Onions are a must-grow vegetable. To start, onions are very easy to grow and, properly prepared, bulbs will store reliably for up to six months. As with potatoes, there’s something deeply satisfying about the weighty harvest you can get from even a small area, and as the starting point to so many recipes, there’s every reason to grow your own.
If you want to grow large onions, it's easiest to start with small bulbs, sold as transplants or sets. If you're growing sets into scallions or green onions, plant the bulbs 1-1/2 to 2 inches deep and 1 inch apart. If you're growing large onions, plant the bulbs 1/2 inch deep and 4 inches apart. When to plant them depends on how soon you can work the ground in spring. Onions can survive a light frost.
Keep onions moist until they reach the size you want and the green tops begin to tip over. When the soil dries out, dig up the bulbs and allow them to dry and cure in the sun (or a warm, dry, sheltered space if rain is forecast) for a week. This curing step helps the onions keep longer.
Some onions need more daylight hours to grow than others. Long-day onions stop growing their green tops and start forming bulbs when they receive 14 to 16 hours of light per day, making them a great choice for northern states (roughly the upper two-thirds of the United States, above the 36th parallel). In the Northern Hemisphere, the farther north you go, the longer the summer day length.
Short-day onions form bulbs when days contain 10 to 12 hours of sunlight, so they're a good choice for planting in the spring and fall in the lower third of the United States.
The ultimate size of onion depends not only on the type it is but the number and size of green leaves it forms. Each leaf indicates one ring of onion forming in the bulb below the ground. The larger the leaf, the larger the ring is.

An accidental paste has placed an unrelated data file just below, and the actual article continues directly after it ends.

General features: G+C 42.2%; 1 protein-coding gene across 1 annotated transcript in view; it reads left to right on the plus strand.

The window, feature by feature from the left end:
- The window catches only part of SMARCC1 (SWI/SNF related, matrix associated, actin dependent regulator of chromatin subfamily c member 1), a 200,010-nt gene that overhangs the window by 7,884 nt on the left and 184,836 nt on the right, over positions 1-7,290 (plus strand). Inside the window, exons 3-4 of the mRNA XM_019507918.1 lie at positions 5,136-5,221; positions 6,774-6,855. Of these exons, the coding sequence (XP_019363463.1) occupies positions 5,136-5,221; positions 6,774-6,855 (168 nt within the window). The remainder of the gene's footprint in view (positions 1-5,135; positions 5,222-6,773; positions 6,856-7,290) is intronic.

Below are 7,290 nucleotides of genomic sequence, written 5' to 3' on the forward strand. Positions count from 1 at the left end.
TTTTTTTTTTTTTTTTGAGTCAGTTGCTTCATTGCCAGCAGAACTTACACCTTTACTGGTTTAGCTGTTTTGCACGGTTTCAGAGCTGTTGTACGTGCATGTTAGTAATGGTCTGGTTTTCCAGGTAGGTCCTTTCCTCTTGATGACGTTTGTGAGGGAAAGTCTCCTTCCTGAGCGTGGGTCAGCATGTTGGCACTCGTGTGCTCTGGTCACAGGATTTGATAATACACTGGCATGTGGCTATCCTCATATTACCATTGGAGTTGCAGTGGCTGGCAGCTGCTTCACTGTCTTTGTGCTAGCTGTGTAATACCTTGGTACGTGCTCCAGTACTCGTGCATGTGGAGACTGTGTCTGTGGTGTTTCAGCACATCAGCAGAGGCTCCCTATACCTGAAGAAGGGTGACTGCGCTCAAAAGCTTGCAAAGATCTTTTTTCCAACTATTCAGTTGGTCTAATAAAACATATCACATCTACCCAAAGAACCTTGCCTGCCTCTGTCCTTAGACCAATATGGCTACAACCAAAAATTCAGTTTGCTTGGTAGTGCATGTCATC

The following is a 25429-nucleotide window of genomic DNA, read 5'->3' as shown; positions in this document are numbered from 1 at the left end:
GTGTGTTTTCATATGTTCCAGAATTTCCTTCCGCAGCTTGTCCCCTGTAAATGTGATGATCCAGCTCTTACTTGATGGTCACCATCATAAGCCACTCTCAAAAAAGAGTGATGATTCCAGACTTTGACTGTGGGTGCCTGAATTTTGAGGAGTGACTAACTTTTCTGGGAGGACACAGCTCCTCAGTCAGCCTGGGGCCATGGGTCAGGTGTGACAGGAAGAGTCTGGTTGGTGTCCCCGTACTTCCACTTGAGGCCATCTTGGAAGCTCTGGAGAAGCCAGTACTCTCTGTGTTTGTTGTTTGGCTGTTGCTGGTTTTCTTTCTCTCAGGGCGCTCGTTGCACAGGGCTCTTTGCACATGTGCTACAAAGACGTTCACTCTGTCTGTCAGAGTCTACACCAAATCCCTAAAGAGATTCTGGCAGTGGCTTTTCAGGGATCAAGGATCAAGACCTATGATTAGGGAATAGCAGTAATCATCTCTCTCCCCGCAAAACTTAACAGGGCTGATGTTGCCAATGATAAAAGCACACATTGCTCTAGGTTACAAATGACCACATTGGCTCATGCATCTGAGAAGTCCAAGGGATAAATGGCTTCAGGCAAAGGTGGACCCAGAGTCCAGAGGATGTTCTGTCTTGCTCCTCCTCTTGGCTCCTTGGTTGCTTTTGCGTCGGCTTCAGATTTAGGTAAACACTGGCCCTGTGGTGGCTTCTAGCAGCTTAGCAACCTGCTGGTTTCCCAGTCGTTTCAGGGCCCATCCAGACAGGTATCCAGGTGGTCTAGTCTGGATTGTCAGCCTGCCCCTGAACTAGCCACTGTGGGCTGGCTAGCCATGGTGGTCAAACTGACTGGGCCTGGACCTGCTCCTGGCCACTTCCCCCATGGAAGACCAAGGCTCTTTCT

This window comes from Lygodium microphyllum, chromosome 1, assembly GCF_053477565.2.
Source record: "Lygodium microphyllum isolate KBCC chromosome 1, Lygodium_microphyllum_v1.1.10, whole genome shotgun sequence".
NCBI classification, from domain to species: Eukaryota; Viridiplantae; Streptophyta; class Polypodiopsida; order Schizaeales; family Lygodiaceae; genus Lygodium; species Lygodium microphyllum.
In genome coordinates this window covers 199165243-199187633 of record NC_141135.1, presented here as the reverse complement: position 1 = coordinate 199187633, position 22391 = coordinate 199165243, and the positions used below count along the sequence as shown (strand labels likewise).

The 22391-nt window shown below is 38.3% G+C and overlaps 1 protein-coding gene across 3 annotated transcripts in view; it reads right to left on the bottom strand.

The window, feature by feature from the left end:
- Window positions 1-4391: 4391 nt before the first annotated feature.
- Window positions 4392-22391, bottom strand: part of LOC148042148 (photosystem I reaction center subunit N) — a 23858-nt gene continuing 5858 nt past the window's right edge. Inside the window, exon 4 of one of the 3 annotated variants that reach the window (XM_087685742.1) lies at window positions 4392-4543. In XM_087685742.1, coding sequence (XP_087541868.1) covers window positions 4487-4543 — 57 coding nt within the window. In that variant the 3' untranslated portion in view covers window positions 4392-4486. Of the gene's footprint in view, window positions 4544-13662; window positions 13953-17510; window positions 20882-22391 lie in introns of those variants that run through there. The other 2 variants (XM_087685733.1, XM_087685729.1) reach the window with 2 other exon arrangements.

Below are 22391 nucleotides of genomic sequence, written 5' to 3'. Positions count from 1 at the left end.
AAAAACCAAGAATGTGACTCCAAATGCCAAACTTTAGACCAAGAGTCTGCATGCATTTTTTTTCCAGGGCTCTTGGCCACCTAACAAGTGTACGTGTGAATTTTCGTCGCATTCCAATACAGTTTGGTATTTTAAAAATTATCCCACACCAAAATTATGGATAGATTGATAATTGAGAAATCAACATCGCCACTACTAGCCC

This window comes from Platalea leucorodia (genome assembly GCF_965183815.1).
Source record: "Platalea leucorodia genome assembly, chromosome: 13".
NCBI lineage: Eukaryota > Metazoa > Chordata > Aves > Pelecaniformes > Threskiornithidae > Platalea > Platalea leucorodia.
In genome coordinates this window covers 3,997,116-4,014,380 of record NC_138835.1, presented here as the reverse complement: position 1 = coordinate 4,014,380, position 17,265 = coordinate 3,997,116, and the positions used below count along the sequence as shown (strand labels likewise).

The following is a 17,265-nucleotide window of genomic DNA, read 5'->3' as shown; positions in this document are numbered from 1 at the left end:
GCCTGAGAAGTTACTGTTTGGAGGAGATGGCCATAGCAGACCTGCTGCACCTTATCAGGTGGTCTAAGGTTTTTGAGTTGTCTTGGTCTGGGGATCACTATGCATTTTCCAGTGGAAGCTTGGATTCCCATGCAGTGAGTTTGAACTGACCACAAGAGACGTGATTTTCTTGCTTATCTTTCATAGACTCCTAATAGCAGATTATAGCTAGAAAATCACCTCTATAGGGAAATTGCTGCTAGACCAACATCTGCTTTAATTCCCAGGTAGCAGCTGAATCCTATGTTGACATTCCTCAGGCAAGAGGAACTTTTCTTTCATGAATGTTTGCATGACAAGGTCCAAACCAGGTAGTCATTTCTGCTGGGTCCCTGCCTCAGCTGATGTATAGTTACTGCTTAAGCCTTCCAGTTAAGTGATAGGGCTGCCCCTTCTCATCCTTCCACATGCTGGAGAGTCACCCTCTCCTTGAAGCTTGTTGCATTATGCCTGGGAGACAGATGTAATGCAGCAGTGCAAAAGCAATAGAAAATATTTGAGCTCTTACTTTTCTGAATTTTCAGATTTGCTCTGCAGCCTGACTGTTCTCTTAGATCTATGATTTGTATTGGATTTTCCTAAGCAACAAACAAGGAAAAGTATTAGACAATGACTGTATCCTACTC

Onions grow their roots and leaves when temperatures are still on the cool side, 55 to 75 degrees F. When bulbs start to form, however, onions need warm temperatures and prefer low humidity. If there are a lot of cool, overcast days during a bulb's growing period, onion growth stalls.
Harvest time is approaching once most of the leaves have bent down towards the ground. Bulbs will continue to swell over the next few weeks before coloring up nicely in time for harvest.
When they’re ready, lift them up with a fork or trowel then move those destined for storing under cover to dry. Any form of cover, from an airy shed to a greenhouse is ideal. In warm, dry climates simply leave the onions where they are on the soil surface. Space bulbs out so there’s good airflow between them. Racks can help with this. This drying process, called ‘curing’, takes about two weeks and toughens up the outer skin of the onion so it will keep for longer.
Store onions suspended in nets, tied into bundles or woven into beautiful onion strings. Onions should keep until at least midwinter, and as long as spring.
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